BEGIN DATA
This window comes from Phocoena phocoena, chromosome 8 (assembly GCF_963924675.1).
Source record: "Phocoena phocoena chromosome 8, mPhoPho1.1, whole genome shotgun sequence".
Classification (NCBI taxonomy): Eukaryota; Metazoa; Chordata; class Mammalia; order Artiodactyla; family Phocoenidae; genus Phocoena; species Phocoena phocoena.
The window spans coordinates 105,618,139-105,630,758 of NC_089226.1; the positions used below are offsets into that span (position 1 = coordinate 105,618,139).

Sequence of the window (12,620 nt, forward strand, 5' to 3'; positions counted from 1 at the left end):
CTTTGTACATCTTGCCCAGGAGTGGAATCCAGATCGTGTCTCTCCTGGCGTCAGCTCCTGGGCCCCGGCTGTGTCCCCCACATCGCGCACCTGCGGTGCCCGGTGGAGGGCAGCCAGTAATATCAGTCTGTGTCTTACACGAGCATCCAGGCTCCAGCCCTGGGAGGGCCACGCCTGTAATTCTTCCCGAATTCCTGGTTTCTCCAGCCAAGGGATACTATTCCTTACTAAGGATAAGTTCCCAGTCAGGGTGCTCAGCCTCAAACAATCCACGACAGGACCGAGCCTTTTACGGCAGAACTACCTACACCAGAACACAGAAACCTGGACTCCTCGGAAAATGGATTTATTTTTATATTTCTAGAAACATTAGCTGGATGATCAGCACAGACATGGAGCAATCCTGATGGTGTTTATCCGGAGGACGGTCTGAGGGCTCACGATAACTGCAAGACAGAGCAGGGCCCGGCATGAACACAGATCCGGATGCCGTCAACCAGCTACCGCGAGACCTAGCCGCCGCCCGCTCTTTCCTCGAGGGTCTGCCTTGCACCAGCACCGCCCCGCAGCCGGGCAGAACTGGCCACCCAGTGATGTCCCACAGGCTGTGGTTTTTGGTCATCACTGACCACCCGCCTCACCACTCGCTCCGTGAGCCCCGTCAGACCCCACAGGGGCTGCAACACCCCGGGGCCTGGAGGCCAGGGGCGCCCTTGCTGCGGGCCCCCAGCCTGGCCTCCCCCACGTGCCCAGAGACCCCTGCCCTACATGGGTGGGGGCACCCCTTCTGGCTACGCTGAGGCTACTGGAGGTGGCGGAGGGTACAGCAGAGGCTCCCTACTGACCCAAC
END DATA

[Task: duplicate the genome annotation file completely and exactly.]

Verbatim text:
This window comes from Phocoena phocoena, chromosome 8 (assembly GCF_963924675.1).
Source record: "Phocoena phocoena chromosome 8, mPhoPho1.1, whole genome shotgun sequence".
Classification (NCBI taxonomy): Eukaryota; Metazoa; Chordata; class Mammalia; order Artiodactyla; family Phocoenidae; genus Phocoena; species Phocoena phocoena.
The window spans coordinates 105,618,139-105,630,758 of NC_089226.1; the positions used below are offsets into that span (position 1 = coordinate 105,618,139).

Sequence of the window (12,620 nt, forward strand, 5' to 3'; positions counted from 1 at the left end):
CTTTGTACATCTTGCCCAGGAGTGGAATCCAGATCGTGTCTCTCCTGGCGTCAGCTCCTGGGCCCCGGCTGTGTCCCCCACATCGCGCACCTGCGGTGCCCGGTGGAGGGCAGCCAGTAATATCAGTCTGTGTCTTACACGAGCATCCAGGCTCCAGCCCTGGGAGGGCCACGCCTGTAATTCTTCCCGAATTCCTGGTTTCTCCAGCCAAGGGATACTATTCCTTACTAAGGATAAGTTCCCAGTCAGGGTGCTCAGCCTCAAACAATCCACGACAGGACCGAGCCTTTTACGGCAGAACTACCTACACCAGAACACAGAAACCTGGACTCCTCGGAAAATGGATTTATTTTTATATTTCTAGAAACATTAGCTGGATGATCAGCACAGACATGGAGCAATCCTGATGGTGTTTATCCGGAGGACGGTCTGAGGGCTCACGATAACTGCAAGACAGAGCAGGGCCCGGCATGAACACAGATCCGGATGCCGTCAACCAGCTACCGCGAGACCTAGCCGCCGCCCGCTCTTTCCTCGAGGGTCTGCCTTGCACCAGCACCGCCCCGCAGCCGGGCAGAACTGGCCACCCAGTGATGTCCCACAGGCTGTGGTTTTTGGTCATCACTGACCACCCGCCTCACCACTCGCTCCGTGAGCCCCGTCAGACCCCACAGGGGCTGCAACACCCCGGGGCCTGGAGGCCAGGGGCGCCCTTGCTGCGGGCCCCCAGCCTGGCCTCCCCCACGTGCCCAGAGACCCCTGCCCTACATGGGTGGGGGCACCCCTTCTGGCTACGCTGAGGCTACTGGAGGTGGCGGAGGGTACAGCAGAGGCTCCCTACTGACCCAAC